Saturday, July 28, 2007

Why are our "high speed" connections so slow?

Paul Krugman's column last week explains why, and illustrates why Lafayette Utilities had such a hard time getting approval for its "fiber to the home" program.

The numbers are startling. As recently as 2001, the percentage of the population with high-speed access in Japan and Germany was only half that in the United States. In France it was less than a quarter. By the end of 2006, however, all three countries had more broadband subscribers per 100 people than we did.

Even more striking is the fact that our “high speed” connections are painfully slow by other countries’ standards. According to the Information Technology and Innovation Foundation, French broadband connections are, on average, more than three times as fast as ours. Japanese connections are a dozen times faster. Oh, and access is much cheaper in both countries than it is here.

As a result, we’re lagging in new applications of the Internet that depend on high speed. France leads the world in the number of subscribers to Internet TV; the United States isn’t even in the top 10.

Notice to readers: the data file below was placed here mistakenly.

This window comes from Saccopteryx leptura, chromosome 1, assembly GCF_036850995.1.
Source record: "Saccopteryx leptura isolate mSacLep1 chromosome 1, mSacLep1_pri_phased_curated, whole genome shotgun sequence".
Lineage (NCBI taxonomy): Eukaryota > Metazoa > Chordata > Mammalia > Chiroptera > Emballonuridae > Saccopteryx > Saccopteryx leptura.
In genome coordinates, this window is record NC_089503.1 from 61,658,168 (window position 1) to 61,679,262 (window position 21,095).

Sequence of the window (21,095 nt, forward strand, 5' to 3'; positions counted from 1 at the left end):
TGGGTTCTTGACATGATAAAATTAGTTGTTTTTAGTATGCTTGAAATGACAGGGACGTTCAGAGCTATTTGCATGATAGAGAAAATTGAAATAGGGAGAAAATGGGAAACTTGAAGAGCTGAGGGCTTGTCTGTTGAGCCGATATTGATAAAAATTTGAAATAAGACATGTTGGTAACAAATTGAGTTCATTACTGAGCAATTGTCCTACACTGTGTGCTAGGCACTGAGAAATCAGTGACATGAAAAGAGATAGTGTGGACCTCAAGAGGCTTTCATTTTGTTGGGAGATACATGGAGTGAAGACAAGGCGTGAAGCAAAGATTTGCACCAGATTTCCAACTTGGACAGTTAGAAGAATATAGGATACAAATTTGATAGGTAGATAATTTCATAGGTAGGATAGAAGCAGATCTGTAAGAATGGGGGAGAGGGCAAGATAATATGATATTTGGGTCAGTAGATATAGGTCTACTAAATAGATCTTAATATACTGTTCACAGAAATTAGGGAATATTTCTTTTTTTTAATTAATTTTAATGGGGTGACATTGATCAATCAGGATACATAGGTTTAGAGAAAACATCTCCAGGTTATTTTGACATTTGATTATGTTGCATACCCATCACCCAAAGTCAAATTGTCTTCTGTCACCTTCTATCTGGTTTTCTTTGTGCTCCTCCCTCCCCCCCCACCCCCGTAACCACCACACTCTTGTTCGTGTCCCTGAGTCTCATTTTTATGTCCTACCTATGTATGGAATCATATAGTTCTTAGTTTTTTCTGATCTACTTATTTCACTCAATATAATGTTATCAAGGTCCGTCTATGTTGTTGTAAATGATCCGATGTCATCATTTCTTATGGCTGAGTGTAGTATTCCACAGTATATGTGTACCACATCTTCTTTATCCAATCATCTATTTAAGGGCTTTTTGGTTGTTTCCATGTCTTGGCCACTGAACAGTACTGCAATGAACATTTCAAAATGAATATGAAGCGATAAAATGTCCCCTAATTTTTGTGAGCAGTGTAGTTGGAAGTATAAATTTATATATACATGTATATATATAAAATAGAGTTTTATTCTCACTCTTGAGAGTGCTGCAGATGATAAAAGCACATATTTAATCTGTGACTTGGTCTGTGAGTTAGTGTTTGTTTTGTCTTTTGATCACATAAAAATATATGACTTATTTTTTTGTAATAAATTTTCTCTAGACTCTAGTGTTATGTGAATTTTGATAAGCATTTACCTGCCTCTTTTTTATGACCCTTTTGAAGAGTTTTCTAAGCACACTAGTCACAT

What happened to America’s Internet lead? Bad policy. Specifically, the United States made the same mistake in Internet policy that California made in energy policy: it forgot — or was persuaded by special interests to ignore — the reality that sometimes you can’t have effective market competition without effective regulation.

Krugman is right. California thought that the so-called "free market" would solve it's energy woes. Instead, the energy companies, and Enron especially, made damn sure that the market was anything but free. Telecom companies have a similar stranglehold on the internet. In Lafayette, Bellsouth -- now AT&T --fought tooth and claw to keep it that way. They are just as willing to screw over "Grandma Millie" as Enron was.

No comments: